Carrie Underwood’s “Love Wins” & Country’s Expanding Message of Inclusion

The role of mainstream country music in this contentious time of ever-present social cataclysm and perennial political polarization is starting to materialize, and in pretty conclusive form. Starting with Luke Bryan’s #1 song “Most People Are Good,” then to Kenny Chesney’s #1 “Get Along,” and now with Carrie Underwood’s “Love Wins,” we’re seeing a consistent pattern coming from country pop’s apex performers of trying to bring people together. You can even dig deeper to “Dear Hate” by Maren Morris, and “Kill A Word” by Eric Church to fortify this argument.

Of course you’re fair to question just how “country” Kenny Chesney, Carrie Underwood, Luke Bryan, most any mainstream country star, or their respective singles actually might be, but these songs do symbolize country music finding its place, and its role as society works through a rough time and attempts to come to grips with new realities amid civil unrest and social media expansion. Country music is seeing all the turmoil, and wanting to be a calming, unifying voice, instead of choosing sides, and lending to the discord.

Historically, country music has always played the role of the constant, the compass, the thing you can count on and come home to, regardless of how crazy the rest of the world becomes. That’s the reason it’s so important that country music presents a consistency of sound and message, and that it holds true to its roots, binding generations together like a continuous thread as opposed to the constant upheaval and revolutions of expression other genres and mediums often experience.

Despite the very positive and uplifting message of universal acceptance these top flight commercial country stars are presenting in new singles, this in itself is a polarizing enterprise to certain elements, especially in media and politics which are populated by those who benefit from classifying people into certain demographics, and then pitting those elements against each other with the purpose of sowing chaos to increase their grip on power in the social order.

We’ve already seen a slew of think pieces from writers with few or no ties to country music proper who are chastising the genre for its attempts at the pacification of rural and working class people during this important moment in history. In their estimation, country music should be sounding the alarm bells, digging down to it’s underprivileged, populist roots, and joining the full-throated mob calling for the disruption of everything. To these professional pugilists, popular country fans are no more than unwitting pawns devoid of free will, obsequious to the preaching of pop stars, and who could turn the political tide if they were just goaded in the right direction by their favorite entertainers.

But an artist like Carrie Underwood is not going to do that, ever. Just like Dolly Parton before her, she has sworn to stay neutral on political matters, despite the media trying to pull her into the fray. Instead she often presents a positive message to her audience, like she does in her new song “Love Wins.” Underwood goes as far as to call out politics specifically in the new song, along with prejudice, which at this point are nearly interchangeable in the way they breed irrational thought and behavior in people.

It’s difficult to criticize the effort and the message Carrie Underwood undertakes in “Love Wins,” but it’s fair to find fault in the execution, and the overall result. Of course there’s not much to characterize as country in this song, but that ship sailed with Carrie Underwood years ago. Overall though, the effort just feels sappy, forced, and too direct, despite the nobility of the intent.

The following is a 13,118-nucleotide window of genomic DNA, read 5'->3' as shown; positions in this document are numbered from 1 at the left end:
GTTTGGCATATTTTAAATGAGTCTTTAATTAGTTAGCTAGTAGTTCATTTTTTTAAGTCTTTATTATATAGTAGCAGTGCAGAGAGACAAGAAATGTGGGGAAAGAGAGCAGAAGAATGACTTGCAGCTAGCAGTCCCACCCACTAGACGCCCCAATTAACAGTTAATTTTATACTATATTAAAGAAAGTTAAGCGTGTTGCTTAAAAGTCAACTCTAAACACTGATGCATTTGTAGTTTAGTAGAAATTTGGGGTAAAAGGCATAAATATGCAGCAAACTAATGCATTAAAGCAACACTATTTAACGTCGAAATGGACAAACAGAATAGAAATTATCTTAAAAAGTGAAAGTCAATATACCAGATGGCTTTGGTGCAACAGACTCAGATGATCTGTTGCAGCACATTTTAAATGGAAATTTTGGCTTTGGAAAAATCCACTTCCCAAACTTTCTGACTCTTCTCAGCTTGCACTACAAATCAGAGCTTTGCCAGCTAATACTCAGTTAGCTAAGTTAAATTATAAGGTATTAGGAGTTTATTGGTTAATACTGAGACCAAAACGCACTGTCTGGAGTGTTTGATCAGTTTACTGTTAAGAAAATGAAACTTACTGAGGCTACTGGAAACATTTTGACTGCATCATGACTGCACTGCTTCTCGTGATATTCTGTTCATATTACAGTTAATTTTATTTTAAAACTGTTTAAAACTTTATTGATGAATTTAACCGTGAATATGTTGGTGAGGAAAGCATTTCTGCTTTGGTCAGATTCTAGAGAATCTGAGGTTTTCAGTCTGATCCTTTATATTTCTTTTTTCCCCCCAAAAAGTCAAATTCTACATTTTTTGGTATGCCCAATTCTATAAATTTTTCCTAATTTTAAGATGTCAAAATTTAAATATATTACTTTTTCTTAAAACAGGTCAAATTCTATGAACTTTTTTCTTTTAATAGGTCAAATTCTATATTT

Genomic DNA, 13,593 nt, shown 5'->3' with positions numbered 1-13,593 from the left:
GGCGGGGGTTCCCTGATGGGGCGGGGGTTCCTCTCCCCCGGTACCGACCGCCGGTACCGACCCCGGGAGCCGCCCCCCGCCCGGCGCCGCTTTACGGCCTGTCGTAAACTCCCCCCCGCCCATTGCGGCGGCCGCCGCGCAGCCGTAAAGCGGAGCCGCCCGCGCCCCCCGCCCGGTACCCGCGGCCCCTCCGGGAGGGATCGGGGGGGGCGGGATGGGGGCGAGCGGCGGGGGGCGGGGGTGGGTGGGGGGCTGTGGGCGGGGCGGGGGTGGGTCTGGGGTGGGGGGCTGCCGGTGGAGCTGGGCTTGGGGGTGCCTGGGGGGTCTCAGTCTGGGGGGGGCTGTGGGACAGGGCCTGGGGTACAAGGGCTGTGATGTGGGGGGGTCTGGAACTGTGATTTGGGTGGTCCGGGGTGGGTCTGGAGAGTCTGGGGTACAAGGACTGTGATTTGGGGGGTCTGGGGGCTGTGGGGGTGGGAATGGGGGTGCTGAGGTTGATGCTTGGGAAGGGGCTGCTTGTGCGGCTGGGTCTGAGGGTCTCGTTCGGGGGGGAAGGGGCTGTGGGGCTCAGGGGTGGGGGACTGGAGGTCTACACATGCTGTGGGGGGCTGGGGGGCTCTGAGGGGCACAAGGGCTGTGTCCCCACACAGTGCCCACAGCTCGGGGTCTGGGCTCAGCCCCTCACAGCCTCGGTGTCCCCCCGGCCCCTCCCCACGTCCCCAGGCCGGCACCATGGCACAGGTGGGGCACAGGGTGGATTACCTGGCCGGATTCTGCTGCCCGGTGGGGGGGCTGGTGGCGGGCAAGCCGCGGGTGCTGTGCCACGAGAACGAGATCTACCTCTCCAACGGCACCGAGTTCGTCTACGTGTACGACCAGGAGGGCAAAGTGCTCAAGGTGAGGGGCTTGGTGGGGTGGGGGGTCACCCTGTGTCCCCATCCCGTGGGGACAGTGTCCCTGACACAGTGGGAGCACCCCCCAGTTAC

Just like songs that tongue lash one side or another across the political divide, and do nothing more than to act like steam valves for the anger of their authors—convincing nobody in the audience of anything and only reinforcing preconceived ideals—you can’t just preach idealistic attitudes in a song and expect it to be effective in changing hearts. Story, nuance, and laying lessons between the lines of lyrics is how you burrow into the consciousness of listeners, and awaken wisdom.

Nonetheless, it’s unfair to label Carrie Underwood’s “Love Wins” as a deflated effort, or even as ineffective in this early stage. Even though rural dwellers and country fans are often the favorite whipping boy of media and popular culture for their closed-mindedness, in this most closed-minded of times in modern recollection, the effort of many country artists to speak up for inclusion and understanding is something you can be proud of as a country music fan, even if you wouldn’t be caught dead listening to a Carrie Underwood song otherwise. It’s especially welcoming as a trend since it’s emerging from the ashes of Bro-Country.

Inclusiveness and open-mindedness were often characterized as the enemy of country music in past eras—songs like “Okie From Muskogee,” “Courtesy of the Red, White, and Blue,” and similar odes not helping to end the stigma. Now it’s country music that is trying to be the calming and inclusive voice in the room. Perhaps that speaks to just how far country music has come. Or perhaps it speaks to just how far the voices of some have gone from their stated purpose of unifying, to dividing.

Carrie Underwood’s “Love Wins” will probably not make a significant dent in this tug-and-pull war for the heart of American society, but it does help align where mainstream country has chosen to place itself, which is lobbying for dialogue and reconciliation between warring parties. In such a contentious time, this effort is hard to criticize, even if some may find things to criticize about Carrie Underwood’s specific effort.

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